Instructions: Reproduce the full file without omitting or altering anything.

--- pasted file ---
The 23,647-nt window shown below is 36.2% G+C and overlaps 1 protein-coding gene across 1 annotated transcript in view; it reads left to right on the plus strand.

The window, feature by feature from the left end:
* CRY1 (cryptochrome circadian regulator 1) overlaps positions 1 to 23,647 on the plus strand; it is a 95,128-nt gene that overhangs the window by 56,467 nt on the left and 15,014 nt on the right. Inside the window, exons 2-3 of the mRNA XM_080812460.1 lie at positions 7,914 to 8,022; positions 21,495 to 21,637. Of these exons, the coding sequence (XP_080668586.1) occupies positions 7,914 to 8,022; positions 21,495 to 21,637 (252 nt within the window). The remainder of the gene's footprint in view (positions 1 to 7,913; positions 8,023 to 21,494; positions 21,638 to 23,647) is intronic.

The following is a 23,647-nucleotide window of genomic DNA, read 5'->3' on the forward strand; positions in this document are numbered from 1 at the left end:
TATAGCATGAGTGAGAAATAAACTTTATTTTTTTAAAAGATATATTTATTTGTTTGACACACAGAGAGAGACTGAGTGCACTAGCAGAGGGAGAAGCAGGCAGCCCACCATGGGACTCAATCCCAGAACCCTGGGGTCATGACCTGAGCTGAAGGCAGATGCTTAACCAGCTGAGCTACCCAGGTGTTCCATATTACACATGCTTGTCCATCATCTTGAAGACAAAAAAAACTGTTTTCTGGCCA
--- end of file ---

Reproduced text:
The 23,647-nt window shown below is 36.2% G+C and overlaps 1 protein-coding gene across 1 annotated transcript in view; it reads left to right on the plus strand.

The window, feature by feature from the left end:
* CRY1 (cryptochrome circadian regulator 1) overlaps positions 1 to 23,647 on the plus strand; it is a 95,128-nt gene that overhangs the window by 56,467 nt on the left and 15,014 nt on the right. Inside the window, exons 2-3 of the mRNA XM_080812460.1 lie at positions 7,914 to 8,022; positions 21,495 to 21,637. Of these exons, the coding sequence (XP_080668586.1) occupies positions 7,914 to 8,022; positions 21,495 to 21,637 (252 nt within the window). The remainder of the gene's footprint in view (positions 1 to 7,913; positions 8,023 to 21,494; positions 21,638 to 23,647) is intronic.

The following is a 23,647-nucleotide window of genomic DNA, read 5'->3' on the forward strand; positions in this document are numbered from 1 at the left end:
TATAGCATGAGTGAGAAATAAACTTTATTTTTTTAAAAGATATATTTATTTGTTTGACACACAGAGAGAGACTGAGTGCACTAGCAGAGGGAGAAGCAGGCAGCCCACCATGGGACTCAATCCCAGAACCCTGGGGTCATGACCTGAGCTGAAGGCAGATGCTTAACCAGCTGAGCTACCCAGGTGTTCCATATTACACATGCTTGTCCATCATCTTGAAGACAAAAAAAACTGTTTTCTGGCCA